Trudeau declares national emergency over Canadian trucker protests, allowing government to override civil rights

Trudeau declares national emergency over Canadian trucker protests, allowing government to override civil rights
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  • Canadian truckers have been protesting COVID-19 vaccine mandates since late last month.

  • On Saturday, police began clearing out protests blocking a crucial bridge on the US-Canada border.

  • On Monday, Prime Minister Justin Trudeau declared a national emergency.

Canada's Prime Minister Justin Trudeau declared a national emergency over ongoing trucker protests, allowing the nation's government to temporarily override civil rights.

"The scope of these measures will be time-limited, geographically targeted, as well as reasonable and proportionate to the threats they are meant to address," Trudeau said at a news conference on Monday.

The far-reaching Emergencies Act gives the Canadian government the ability to prohibit public assembly, restrict travel, and force businesses — such as towing companies — to act, with compensation.

Trudeau said Canada's 1988 "Emergencies Act will be used to strengthen and support law enforcement agencies at all levels across the country."

Canada's anti-vaccine mandate "Freedom Convoy" trucker protests have caused major gridlock and disruption across the country.

Aron Solomon, the chief legal analyst for Esquire Digital in Montreal, told Insider that this is the first time the Emergencies Act was used. The act replaced the War Measures Act, which had previously been invoked during the 1970 October Crisis, when a separatist group in Quebec kidnapped the British trade commissioner James Richard Cross and said they'd kill him if the government did not release 23 prisoners affiliated with the group, the CBC reported.

Solomon said the Emergencies Act replaced the War Measures Act so it could align with the Charter of Rights and Freedoms, which came in 1982.

Solomon said the Freedom Convoy, a group of Canadian truckers who began protesting cross-border COVID-19 vaccine mandates in Ottawa on January 29, has essentially "shut the city down."

"It's been extremely disruptive to local residents," he said, adding that videos have shown demonstrators handcuffing apartment buildings so residents can't come out and that protesters have been caught with weapons.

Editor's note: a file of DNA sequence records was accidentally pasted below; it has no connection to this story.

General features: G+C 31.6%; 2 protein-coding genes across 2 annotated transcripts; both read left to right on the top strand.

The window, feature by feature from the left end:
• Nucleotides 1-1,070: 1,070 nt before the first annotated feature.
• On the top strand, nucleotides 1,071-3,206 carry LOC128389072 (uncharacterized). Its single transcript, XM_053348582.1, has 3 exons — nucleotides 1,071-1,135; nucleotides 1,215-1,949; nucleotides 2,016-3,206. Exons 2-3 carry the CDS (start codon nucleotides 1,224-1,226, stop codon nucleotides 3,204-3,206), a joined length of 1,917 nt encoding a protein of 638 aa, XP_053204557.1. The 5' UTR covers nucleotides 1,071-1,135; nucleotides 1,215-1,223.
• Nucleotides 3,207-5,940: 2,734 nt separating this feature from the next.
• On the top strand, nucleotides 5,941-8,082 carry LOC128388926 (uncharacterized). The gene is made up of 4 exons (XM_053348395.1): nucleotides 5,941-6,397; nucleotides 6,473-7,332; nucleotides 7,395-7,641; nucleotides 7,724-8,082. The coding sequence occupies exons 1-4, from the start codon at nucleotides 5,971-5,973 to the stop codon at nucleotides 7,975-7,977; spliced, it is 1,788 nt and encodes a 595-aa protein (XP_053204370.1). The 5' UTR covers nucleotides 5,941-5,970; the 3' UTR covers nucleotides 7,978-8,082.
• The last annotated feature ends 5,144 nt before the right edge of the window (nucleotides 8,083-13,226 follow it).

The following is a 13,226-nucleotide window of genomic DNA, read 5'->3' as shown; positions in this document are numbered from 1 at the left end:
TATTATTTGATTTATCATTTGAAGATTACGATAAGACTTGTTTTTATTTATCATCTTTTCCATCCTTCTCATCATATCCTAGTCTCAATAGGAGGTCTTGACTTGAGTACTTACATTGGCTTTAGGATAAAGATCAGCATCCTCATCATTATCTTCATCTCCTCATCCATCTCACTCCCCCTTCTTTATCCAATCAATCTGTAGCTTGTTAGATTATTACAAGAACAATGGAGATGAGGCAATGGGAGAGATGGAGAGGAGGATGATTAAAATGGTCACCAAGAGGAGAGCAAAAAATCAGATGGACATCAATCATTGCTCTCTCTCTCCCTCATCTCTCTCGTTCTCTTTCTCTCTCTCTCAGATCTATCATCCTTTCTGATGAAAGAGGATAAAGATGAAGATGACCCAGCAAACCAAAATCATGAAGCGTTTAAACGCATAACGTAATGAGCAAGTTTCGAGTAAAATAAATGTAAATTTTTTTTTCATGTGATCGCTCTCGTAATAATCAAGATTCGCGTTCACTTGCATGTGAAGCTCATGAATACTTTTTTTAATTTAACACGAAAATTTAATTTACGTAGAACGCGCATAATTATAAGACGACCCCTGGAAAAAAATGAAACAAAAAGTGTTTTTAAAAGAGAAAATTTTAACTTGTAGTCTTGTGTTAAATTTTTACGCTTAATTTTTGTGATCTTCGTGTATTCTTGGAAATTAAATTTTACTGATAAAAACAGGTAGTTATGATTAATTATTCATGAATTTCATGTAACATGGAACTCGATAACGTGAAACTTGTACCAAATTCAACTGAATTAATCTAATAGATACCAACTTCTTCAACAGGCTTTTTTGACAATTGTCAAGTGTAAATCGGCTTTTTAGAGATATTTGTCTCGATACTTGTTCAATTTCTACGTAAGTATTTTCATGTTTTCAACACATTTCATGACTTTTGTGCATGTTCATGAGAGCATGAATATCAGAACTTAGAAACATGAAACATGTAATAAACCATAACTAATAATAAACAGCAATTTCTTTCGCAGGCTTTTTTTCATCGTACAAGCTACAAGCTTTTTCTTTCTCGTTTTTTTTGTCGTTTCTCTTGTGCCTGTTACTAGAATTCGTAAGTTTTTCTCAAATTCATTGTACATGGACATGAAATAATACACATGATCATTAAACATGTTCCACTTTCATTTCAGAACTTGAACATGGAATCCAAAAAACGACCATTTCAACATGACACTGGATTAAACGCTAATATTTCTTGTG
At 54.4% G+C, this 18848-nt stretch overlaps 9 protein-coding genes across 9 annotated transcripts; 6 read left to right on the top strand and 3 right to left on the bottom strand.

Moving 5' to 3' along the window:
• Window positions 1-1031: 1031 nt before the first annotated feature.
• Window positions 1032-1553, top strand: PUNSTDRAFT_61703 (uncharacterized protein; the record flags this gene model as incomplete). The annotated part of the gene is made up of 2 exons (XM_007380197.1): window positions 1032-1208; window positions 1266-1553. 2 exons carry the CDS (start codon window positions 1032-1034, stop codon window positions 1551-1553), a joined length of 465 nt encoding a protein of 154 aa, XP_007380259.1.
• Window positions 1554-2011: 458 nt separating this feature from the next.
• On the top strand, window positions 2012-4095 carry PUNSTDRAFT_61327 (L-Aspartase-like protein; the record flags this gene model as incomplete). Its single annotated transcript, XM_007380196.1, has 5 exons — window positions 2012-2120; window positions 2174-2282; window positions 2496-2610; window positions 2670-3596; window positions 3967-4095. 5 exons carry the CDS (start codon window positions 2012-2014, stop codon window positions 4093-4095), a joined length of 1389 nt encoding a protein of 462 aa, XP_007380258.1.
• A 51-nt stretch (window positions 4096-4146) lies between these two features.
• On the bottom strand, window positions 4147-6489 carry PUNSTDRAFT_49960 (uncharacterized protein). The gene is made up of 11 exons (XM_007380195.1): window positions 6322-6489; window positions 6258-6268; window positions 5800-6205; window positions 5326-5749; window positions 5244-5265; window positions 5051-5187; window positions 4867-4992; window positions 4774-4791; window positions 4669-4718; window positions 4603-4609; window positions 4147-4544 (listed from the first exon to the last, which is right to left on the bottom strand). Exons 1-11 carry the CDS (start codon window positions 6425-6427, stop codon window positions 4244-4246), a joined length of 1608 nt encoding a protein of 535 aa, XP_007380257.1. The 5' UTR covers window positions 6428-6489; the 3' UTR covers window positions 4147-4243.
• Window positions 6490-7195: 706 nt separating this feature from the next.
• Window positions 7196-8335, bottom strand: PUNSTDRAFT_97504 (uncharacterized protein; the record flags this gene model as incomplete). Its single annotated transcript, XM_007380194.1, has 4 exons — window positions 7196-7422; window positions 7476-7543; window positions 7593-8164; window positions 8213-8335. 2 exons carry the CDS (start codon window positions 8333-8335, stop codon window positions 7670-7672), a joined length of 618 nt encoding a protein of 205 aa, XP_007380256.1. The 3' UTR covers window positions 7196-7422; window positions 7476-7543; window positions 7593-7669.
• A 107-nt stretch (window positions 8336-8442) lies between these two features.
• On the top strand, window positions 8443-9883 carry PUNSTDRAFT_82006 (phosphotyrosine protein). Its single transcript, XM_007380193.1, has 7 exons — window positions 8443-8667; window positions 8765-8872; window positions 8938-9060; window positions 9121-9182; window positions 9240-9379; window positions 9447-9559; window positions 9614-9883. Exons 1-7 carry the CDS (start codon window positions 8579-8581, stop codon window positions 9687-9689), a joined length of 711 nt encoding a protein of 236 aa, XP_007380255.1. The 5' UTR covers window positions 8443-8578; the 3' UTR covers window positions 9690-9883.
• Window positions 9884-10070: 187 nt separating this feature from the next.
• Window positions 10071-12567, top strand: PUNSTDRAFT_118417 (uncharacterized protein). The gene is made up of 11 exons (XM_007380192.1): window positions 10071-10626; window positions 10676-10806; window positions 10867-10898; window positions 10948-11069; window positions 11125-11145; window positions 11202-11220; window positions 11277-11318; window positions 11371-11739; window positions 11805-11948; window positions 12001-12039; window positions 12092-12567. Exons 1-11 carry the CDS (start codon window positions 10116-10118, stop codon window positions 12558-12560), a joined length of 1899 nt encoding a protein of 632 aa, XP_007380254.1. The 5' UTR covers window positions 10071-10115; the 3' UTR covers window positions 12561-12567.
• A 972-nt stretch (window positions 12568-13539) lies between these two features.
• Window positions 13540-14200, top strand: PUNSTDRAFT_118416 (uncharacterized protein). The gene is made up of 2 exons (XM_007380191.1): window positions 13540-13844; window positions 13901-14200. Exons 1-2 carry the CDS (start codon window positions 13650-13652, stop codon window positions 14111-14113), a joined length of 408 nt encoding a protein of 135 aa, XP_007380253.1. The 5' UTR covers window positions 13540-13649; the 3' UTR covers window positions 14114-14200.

Diane Deans, the chair of Ottawa's police board, said the protests turned into a "nationwide insurrection," and a state of emergency was put into place in Ottawa.

On Saturday, police began clearing out protesters who had been blocking a bridge on the US-Canada border for the previous few days.

Trudeau's use of the Emergencies Act "essentially gives the government a lot more power that you just can't get away with in a democracy like Canada," Solomon said.

"The federal government now has powers to do things such as cancel insurance for any of these trucks if they don't go home. Cancel their license plates and registration. Freeze corporate accounts, as well," Solomon said.

Solomon said this measure could either help or harm Trudeau and his party. He said the Ottawa police, as well as the federal government, have been criticized by Canadians for not doing enough to curb the demonstrations, which have affected Canada's economy with a key border crossing blocked.

He said this response might show that the federal government is taking a forceful approach against the disruption, but it could also give the image that Canada is a "police state" or fuel criticism and more protests against government overreach.

"It's true that some of these big rigs that might be worth millions of dollars are actually going to go home because they don't wanna lose the truck. But that doesn't mean that more people won't join the protest," Solomon said.

Read the original article on Business Insider